A mark of shame or disgrace, a moral blemish, a stain on one’s character or reputation.
Stigma comes directly from Greek, and means literally a mark, brand, tattoo. In its original but no longer common sense, stigma refers to a brand or scar made with a red-hot iron in the flesh of slaves and criminals. Later it came to be used of anything that branded a person as unwholesome or disgraceful, a mark of shame, stain on one’s character or reputation: the stigma of divorce; the stigma of a bad credit rating. The corresponding verb is stigmatize (STIG-muh-tyz), to brand as shameful, set a mark of disgrace upon: The media rarely have an indifferent view of celebrities and politicians; they either praise them or stigmatize them.
The plural of stigma is either stigmas or stigmata (preferably STIG-muh-tuh; I’ll elaborate in a moment). Stigmas is the anglicized plural—to anglicize means to make English, conform to English modes of spelling, pronunciation, and usage. Stigmata, the Latinate plural, is also an interesting word by itself. Specifically, stigmata refers to marks resembling the wounds on the crucified body of Jesus Christ that are believed to have been supernaturally impressed on the bodies of certain persons, such as St. Francis of Assisi.
Now for a word of advice on pronunciation. For the plural stigmata, STIG-muh-tuh, with the stress on the first syllable, follows the Latin and Greek accentuation and is the traditional English pronunciation. The alternative pronunciation stig-MAHtuh, with the accent on the second syllable, has been around since the 1920s; it is now standard and listed first in some dictionaries. Despite its popularity, however, stig-MAH-tuh is a pseudoclassical pronunciation; in other words, those who say it that way probably think they are following the proper classical accentuation. Although stig-MAH-tuh is not wrong, it carries a slight stigma of affectation. There is no such stigma associated with the pronunciation STIG-muh-tuh, which I recommend as having a longer tradition and greater authority.
- Word 37: Brevity [BREV-i-tee]
Shortness, briefness, as the brevity of life, the brevity of a child’s attention span.
Brevity may also mean brief expression, shortness of speech, as “Forcefulness and brevity are the most important characteristics of a good speaker.” Synonyms of brevity in this sense include conciseness, succinctness (suhk-SINGKT-nis), terseness, and pithiness.
Brief and brevity both come from the Latin brevis, short, the source also of the unusual word breve (BREEV, rhymes with leave and grieve). A breve is one of the diacritical marks or symbols used to indicate pronunciation. It’s a small curve, like a tiny smile, placed over a vowel to indicate a short sound, as in the e in pet or the a in cat. You’ve probably seen the breve many times in your dictionary without realizing what it is. Well, now when you see it again you’ll know what it’s called, and you will also know that the breve is a symbol for brevity, shortness, briefness.
- Word 38: Perquisite [PUR-kwi-zit]
A benefit, incidental gain or reward; specifically, an expected or promised benefit, privilege, or advantage received in addition to one’s normal salary or wages.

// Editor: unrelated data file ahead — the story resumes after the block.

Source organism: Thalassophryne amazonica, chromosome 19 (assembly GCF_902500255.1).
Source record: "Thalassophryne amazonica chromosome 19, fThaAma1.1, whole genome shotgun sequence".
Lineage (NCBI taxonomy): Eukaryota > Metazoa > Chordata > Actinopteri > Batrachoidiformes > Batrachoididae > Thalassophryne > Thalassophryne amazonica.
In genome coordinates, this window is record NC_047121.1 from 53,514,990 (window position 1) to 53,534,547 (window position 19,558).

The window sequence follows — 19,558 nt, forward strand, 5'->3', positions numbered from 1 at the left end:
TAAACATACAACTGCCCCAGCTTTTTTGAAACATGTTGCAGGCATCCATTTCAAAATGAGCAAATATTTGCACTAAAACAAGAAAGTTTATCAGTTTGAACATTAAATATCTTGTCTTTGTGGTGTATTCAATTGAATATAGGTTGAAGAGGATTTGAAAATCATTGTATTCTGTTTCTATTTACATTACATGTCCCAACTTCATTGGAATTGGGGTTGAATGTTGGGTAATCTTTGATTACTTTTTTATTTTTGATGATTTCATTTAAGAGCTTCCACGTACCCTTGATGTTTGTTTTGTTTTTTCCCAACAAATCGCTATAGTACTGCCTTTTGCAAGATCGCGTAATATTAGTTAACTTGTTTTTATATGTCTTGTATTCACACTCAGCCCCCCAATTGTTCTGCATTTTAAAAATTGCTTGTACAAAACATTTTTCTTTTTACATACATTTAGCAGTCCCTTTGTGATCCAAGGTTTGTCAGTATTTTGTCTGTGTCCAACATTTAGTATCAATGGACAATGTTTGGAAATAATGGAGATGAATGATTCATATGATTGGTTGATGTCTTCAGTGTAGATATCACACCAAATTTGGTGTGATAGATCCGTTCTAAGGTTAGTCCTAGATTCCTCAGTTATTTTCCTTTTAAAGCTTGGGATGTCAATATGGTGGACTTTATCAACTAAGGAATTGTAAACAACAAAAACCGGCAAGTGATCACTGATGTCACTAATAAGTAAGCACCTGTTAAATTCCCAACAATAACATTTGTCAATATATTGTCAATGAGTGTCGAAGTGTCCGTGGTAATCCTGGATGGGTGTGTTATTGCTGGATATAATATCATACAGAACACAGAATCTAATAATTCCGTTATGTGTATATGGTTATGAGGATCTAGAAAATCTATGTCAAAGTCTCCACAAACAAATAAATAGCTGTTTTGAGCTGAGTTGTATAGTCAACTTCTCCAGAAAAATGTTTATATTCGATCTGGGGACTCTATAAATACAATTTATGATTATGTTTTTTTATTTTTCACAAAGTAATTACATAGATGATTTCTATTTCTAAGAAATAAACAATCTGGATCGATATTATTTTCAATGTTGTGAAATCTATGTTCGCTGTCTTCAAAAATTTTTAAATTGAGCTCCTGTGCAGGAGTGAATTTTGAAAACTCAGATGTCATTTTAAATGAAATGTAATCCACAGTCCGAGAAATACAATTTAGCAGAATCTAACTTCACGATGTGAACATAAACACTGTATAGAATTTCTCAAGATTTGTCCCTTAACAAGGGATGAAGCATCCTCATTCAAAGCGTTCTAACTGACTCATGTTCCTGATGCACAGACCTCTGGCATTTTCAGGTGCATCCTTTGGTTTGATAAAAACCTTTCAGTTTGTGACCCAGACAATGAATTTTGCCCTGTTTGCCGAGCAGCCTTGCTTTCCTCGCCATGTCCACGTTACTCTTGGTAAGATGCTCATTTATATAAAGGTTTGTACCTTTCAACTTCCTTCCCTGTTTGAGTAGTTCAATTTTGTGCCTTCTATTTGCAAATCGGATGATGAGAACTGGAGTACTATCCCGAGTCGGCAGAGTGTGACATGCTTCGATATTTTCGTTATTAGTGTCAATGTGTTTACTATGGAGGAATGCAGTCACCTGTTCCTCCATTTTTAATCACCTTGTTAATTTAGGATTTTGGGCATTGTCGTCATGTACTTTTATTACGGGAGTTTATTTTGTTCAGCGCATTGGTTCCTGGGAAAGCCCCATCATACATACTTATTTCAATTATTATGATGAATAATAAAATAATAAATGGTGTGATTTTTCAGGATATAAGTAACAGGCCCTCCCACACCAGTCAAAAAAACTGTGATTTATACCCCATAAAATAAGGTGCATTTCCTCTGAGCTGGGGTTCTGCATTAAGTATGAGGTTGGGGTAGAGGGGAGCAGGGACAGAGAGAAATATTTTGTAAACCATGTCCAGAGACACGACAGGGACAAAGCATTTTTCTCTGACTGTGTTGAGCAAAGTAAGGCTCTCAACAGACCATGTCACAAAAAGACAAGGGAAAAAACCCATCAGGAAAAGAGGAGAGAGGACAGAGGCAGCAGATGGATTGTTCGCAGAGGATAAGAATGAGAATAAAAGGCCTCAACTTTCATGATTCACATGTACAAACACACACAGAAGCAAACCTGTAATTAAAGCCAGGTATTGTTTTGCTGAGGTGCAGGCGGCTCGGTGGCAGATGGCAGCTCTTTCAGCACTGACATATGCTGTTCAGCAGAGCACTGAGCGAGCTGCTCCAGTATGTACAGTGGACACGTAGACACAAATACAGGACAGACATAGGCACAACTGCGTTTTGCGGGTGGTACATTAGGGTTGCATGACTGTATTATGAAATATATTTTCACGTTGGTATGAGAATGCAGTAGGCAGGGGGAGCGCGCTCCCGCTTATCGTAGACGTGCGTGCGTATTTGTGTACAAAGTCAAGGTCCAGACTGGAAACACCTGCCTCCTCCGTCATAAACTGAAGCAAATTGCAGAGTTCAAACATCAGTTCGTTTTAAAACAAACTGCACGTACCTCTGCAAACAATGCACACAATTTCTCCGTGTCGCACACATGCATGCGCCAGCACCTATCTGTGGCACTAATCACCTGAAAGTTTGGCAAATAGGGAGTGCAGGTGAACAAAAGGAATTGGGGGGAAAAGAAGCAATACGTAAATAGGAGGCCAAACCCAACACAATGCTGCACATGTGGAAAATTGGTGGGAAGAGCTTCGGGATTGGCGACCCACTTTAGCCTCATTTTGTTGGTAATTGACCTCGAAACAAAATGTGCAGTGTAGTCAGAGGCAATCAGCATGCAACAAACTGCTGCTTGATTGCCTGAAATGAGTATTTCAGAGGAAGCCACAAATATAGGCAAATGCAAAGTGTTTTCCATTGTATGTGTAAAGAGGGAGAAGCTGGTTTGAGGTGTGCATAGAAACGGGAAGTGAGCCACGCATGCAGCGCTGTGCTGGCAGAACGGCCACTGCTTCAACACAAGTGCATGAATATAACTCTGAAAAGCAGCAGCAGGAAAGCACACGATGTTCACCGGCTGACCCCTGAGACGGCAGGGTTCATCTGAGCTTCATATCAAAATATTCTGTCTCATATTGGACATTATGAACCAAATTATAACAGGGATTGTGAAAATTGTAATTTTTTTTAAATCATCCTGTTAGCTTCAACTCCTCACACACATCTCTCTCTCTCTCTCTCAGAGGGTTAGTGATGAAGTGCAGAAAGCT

You may not have heard the word perquisite before, but I’ll bet you’re familiar with the noun perk, as in the phrase “a job with good perks,” meaning a job with good benefits and privileges. Just as the word bennies has today become the popular, informal substitute for benefits, the word perk was created as a shorter, snappier, and informal synonym for perquisite. But unlike benny meaning benefit, which is recent slang and has yet to make it into a dictionary, perk dates back to the 1820s. Nevertheless, perk did not appear in an American dictionary until the 1960s, when Merriam-Webster’s Third New International recorded it along with the label “chiefly British.” Since then, however, perk has become fully standard in American usage, and because it has retained its informal flavor it is now more widely used than the original word, perquisite.
Perquisite comes from a Latin noun meaning acquisition, and ultimately from a Latin verb meaning to ask or search for diligently. In modern usage, perquisite refers to a benefit or privilege accompanying a position. The perquisites of a job are the nice things you expect or that have been promised in addition to your salary. An expense account, a company car, a commodious office, and a profit-sharing plan all are nice perquisites—if you can get them.
- Word 39: Indigent [IN-di-jint]
Poor, needy, penniless, impoverished, down-and-out.
Challenging synonyms of indigent include destitute and impecunious (IM-pe-KYOO-nee-us). The impecunious person has little or no money: “Many great writers have suffered through long periods of impecunious obscurity”; “He is a lazy, impecunious wretch posing as a gentleman.” The destitute person has no visible means of support: “Ralph’s addiction to booze and gambling eventually left his family destitute”; “the starving, destitute refugees of a war-torn nation.”
Indigent comes from the Latin indigentis, in need, wanting. The indigent person is down-and-out and in need of assistance or relief: “They built a new shelter for the homeless and the indigent”; “Some people resent paying taxes to support the indigent members of society.”
- Word 40: Clairvoyant [klair-VOY-int]
Having exceptional powers of perception, unusually clear-sighted or discerning; specifically, able to see objects or events that others cannot, having extrasensory perception or the power of divination.
Clairvoyant comes through French from the Latin clarus, clear, and videre, to see. By derivation clairvoyant means having the power to see clearly what others cannot. The corresponding noun clairvoyance means exceptional insight or perception, the ability to see things others can’t. Clairvoyant may also be used to mean a person who supposedly possesses the power to see into the future, a medium, soothsayer.
With the advent of modern science, clairvoyance has fallen into disrepute. Yet economists continually attempt to be clairvoyant (though they rarely are), and many ordinary people experience occasional clairvoyant moments full of startling, exceptional insight.